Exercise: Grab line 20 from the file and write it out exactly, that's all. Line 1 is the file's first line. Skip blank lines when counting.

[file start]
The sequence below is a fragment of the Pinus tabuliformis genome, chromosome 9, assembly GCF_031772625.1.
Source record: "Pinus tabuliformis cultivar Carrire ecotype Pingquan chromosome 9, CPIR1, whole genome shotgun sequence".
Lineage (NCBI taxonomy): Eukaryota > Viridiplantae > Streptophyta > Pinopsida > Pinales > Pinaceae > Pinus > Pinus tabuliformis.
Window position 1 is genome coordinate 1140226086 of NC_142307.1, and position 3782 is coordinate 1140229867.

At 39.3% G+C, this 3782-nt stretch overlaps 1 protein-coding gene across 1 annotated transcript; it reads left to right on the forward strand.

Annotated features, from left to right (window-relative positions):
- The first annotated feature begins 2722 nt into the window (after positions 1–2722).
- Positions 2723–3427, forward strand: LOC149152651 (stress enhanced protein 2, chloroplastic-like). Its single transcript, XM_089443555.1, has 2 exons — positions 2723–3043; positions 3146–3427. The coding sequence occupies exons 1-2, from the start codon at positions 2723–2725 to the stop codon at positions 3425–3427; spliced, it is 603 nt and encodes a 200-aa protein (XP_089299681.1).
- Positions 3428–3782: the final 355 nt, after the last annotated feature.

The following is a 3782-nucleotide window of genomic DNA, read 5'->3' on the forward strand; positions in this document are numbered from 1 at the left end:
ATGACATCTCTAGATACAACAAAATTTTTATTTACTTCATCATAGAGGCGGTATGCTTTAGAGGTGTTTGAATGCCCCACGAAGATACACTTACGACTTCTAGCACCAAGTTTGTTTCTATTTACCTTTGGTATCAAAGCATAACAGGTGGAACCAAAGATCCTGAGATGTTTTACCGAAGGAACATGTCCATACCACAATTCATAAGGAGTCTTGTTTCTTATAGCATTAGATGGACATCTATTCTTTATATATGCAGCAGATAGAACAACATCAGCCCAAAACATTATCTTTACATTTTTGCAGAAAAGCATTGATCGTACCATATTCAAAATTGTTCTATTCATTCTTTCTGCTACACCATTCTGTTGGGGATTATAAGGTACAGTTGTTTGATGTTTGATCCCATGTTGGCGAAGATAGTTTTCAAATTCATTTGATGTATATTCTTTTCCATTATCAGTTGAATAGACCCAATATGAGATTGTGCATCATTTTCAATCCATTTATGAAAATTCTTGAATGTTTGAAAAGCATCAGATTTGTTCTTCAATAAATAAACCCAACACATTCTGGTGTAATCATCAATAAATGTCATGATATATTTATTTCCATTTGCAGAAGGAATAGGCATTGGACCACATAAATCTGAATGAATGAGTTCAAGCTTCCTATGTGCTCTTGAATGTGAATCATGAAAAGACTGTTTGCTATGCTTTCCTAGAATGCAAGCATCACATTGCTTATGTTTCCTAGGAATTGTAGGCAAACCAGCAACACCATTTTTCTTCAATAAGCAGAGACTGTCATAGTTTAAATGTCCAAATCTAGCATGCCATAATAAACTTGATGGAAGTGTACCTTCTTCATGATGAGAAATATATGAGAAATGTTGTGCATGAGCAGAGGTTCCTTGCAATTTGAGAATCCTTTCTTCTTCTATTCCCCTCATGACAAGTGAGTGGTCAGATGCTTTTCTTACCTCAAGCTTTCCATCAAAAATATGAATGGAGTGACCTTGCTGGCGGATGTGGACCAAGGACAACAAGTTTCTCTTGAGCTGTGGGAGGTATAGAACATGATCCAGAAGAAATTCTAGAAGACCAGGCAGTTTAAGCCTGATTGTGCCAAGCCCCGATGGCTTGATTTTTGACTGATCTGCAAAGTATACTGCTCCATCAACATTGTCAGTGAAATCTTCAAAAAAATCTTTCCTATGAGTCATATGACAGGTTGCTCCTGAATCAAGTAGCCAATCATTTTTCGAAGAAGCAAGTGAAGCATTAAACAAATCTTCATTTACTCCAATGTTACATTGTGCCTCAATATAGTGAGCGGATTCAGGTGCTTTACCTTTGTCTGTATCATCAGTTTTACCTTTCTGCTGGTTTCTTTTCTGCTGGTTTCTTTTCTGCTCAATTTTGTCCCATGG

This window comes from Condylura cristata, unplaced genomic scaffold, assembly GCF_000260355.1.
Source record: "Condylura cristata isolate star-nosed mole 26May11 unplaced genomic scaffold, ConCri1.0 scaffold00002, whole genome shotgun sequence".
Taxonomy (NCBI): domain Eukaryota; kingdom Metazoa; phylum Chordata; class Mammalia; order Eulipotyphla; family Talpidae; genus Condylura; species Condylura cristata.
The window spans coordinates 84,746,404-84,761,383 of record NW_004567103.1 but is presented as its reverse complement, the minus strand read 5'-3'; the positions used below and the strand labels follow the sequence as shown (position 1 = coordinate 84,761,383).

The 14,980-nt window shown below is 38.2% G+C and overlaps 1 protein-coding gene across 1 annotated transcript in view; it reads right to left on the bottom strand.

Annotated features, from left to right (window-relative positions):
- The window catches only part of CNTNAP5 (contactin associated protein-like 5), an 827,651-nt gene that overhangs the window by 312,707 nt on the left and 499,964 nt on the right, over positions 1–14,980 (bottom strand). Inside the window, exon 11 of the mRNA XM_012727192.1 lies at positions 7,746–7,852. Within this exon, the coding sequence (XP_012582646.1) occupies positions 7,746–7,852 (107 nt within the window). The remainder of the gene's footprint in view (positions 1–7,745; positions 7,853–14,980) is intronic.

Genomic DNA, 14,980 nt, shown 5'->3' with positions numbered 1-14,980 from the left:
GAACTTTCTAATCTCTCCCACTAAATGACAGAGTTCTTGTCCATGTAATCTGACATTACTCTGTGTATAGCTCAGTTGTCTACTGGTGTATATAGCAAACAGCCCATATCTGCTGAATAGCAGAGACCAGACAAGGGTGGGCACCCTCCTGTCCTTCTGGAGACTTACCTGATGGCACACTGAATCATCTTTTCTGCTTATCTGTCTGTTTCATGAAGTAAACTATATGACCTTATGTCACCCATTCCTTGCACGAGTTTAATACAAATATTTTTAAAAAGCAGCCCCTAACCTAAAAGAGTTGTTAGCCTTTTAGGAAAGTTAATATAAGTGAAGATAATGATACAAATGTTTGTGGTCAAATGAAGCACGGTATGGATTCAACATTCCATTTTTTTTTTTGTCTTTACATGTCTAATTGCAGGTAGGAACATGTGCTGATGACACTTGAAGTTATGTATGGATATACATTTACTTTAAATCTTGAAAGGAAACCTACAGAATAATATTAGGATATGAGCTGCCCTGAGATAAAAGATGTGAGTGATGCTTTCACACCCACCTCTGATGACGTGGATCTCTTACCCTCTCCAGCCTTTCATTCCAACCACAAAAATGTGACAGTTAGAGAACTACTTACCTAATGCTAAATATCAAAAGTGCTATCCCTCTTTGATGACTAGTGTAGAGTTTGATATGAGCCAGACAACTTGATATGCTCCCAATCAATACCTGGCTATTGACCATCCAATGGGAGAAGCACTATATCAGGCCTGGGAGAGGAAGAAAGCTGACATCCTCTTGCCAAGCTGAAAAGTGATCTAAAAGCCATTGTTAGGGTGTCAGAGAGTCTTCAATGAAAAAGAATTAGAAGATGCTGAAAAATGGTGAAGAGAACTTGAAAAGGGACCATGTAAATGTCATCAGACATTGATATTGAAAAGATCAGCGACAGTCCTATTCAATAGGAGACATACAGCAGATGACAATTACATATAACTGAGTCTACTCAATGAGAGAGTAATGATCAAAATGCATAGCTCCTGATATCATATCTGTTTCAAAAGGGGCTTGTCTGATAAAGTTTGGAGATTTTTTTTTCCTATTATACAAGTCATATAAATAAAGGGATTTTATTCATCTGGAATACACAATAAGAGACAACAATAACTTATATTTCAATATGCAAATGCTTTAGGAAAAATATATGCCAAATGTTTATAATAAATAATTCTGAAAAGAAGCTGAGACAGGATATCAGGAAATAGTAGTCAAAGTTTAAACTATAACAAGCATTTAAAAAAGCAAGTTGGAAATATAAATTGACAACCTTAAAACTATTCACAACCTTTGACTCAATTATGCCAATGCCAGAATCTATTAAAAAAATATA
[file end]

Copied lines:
GAACTTTCTAATCTCTCCCACTAAATGACAGAGTTCTTGTCCATGTAATCTGACATTACTCTGTGTATAGCTCAGTTGTCTACTGGTGTATATAGCAAACAGCCCATATCTGCTGAATAGCAGAGACCAGACAAGGGTGGGCACCCTCCTGTCCTTCTGGAGACTTACCTGATGGCACACTGAATCATCTTTTCTGCTTATCTGTCTGTTTCATGAAGTAAACTATATGACCTTATGTCACCCATTCCTTGCACGAGTTTAATACAAATATTTTTAAAAAGCAGCCCCTAACCTAAAAGAGTTGTTAGCCTTTTAGGAAAGTTAATATAAGTGAAGATAATGATACAAATGTTTGTGGTCAAATGAAGCACGGTATGGATTCAACATTCCATTTTTTTTTTTGTCTTTACATGTCTAATTGCAGGTAGGAACATGTGCTGATGACACTTGAAGTTATGTATGGATATACATTTACTTTAAATCTTGAAAGGAAACCTACAGAATAATATTAGGATATGAGCTGCCCTGAGATAAAAGATGTGAGTGATGCTTTCACACCCACCTCTGATGACGTGGATCTCTTACCCTCTCCAGCCTTTCATTCCAACCACAAAAATGTGACAGTTAGAGAACTACTTACCTAATGCTAAATATCAAAAGTGCTATCCCTCTTTGATGACTAGTGTAGAGTTTGATATGAGCCAGACAACTTGATATGCTCCCAATCAATACCTGGCTATTGACCATCCAATGGGAGAAGCACTATATCAGGCCTGGGAGAGGAAGAAAGCTGACATCCTCTTGCCAAGCTGAAAAGTGATCTAAAAGCCATTGTTAGGGTGTCAGAGAGTCTTCAATGAAAAAGAATTAGAAGATGCTGAAAAATGGTGAAGAGAACTTGAAAAGGGACCATGTAAATGTCATCAGACATTGATATTGAAAAGATCAGCGACAGTCCTATTCAATAGGAGACATACAGCAGATGACAATTACATATAACTGAGTCTACTCAATGAGAGAGTAATGATCAAAATGCATAGCTCCTGATATCATATCTGTTTCAAAAGGGGCTTGTCTGATAAAGTTTGGAGATTTTTTTTTCCTATTATACAAGTCATATAAATAAAGGGATTTTATTCATCTGGAATACACAATAAGAGACAACAATAACTTATATTTCAATATGCAAATGCTTTAGGAAAAATATATGCCAAATGTTTATAATAAATAATTCTGAAAAGAAGCTGAGACAGGATATCAGGAAATAGTAGTCAAAGTTTAAACTATAACAAGCATTTAAAAAAGCAAGTTGGAAATATAAATTGACAACCTTAAAACTATTCACAACCTTTGACTCAATTATGCCAATGCCAGAATCTATTAAAAAAATATA